A Black Woman Won The Democratic Debate

PBS veteran Gwen Ifill took an important step in exploring race relations.

Gwen Ifill came to slay.

At Thursday night’s Democratic presidential debate in Milwaukee, Ifill, a veteran PBS journalist, flipped the typical narrative of race in the U.S. on Hillary Clinton and Sen. Bernie Sanders (I-Vt.) with a vital question about what it means to be white in America.

“Let me turn this on its head, because when we talk about race in this country, we always talk about African-Americans, people of color,” Ifill began, in all her black girl glory. “I want to talk about white people, OK?

“So many people will be surprised to find out that we are sitting in one of the most racially polarized metropolitan areas in the country,” Ifill continued, after reassuring the audience and the candidates that she really did want to talk about white people. “By the middle of this century, the nation is going to be majority non-white. Our public schools are already there. If working-class white Americans are about to be outnumbered, are already underemployed in many cases, and one study found they are dying sooner, don't they have a reason to be resentful?”

Wow. Ifill, who made history with co-anchor Judy Woodruff as the first all-female team to host a major presidential debate, took an important step in advancing mainstream narratives on race and racism. As America becomes less white, many white people are becoming more conservative on race relations. This may explain some of Donald Trump’s appeal to white middle-class voters.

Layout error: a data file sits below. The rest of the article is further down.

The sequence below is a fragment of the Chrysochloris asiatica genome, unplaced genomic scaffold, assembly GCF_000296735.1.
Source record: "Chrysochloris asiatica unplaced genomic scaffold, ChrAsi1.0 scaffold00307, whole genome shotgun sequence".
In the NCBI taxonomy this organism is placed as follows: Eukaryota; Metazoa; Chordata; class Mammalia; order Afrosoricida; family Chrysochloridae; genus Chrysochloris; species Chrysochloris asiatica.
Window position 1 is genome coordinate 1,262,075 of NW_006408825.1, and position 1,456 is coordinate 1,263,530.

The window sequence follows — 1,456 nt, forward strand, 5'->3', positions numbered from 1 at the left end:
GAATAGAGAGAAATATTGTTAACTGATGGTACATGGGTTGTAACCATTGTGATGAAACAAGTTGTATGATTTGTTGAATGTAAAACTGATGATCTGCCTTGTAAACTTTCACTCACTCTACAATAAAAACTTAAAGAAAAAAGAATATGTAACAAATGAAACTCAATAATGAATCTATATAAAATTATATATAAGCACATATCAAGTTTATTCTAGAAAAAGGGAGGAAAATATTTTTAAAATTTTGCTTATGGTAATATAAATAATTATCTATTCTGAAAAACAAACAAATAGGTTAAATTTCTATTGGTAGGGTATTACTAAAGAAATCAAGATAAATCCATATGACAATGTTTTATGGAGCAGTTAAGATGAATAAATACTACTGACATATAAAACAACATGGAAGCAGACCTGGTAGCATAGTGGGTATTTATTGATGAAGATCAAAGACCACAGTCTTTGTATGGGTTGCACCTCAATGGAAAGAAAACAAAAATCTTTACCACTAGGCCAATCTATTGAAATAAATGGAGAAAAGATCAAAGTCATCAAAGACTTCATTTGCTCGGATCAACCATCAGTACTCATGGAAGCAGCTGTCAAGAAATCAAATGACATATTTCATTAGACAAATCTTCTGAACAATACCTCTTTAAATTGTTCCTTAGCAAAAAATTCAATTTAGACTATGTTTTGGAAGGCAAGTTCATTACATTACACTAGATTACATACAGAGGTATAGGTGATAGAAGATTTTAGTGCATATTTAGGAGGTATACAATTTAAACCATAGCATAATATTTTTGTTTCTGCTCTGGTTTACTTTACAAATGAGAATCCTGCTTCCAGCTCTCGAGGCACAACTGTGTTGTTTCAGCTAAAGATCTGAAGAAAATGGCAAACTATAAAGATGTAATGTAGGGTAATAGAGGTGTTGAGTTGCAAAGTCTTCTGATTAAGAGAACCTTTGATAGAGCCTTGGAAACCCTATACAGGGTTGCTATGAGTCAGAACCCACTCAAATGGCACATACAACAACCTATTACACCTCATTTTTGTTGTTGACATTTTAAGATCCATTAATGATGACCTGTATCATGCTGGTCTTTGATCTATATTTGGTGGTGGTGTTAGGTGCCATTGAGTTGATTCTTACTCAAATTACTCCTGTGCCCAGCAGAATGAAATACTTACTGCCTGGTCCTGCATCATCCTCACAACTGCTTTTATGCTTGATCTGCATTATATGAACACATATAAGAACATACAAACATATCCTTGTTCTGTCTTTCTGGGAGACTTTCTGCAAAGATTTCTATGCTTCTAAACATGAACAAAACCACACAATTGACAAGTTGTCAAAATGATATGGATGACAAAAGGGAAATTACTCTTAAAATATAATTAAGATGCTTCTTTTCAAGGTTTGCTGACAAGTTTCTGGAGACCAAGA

Alas, the candidates' responses were typical, reeking of “all lives matter” without deeply engaging the question.

“I am deeply concerned about what's happening in every community in America, and that includes white communities, where we are seeing an increase in alcoholism, addiction, earlier deaths,” Clinton said.

“And I'm going to do everything I can to address distressed communities, whether they are communities of color, whether they are white communities, whether they are in any part of our country,” she added. “I particularly appreciate the proposal that Congressman Jim Clyburn has -- the 10-20-30 proposal -- to try to spend more federal dollars in communities with persistent generational poverty. And you know what? If you look at the numbers, there are actually as many, if not more white communities that are truly being left behind and left out.”

Sanders asserted the more general aspects of economic inequality.

“African-Americans and Latinos not only face the general economic crises of low wages, and high unemployment, and poor educational opportunities, but they face other problems, as well. So, yes, we can talk about it as a racial issue. But it is a general economic issue,” Sanders said.

When the question of what it means to be white is left out, conversations surrounding race and racism can end up preserving white comfort. Whiteness has played a critical role in America’s racial dynamics and continues to do so. Ifill's question on whiteness -- and her strong, consistent presence throughout the debate -- shows why black politics reporters are vital to digging deeper into issues on race.

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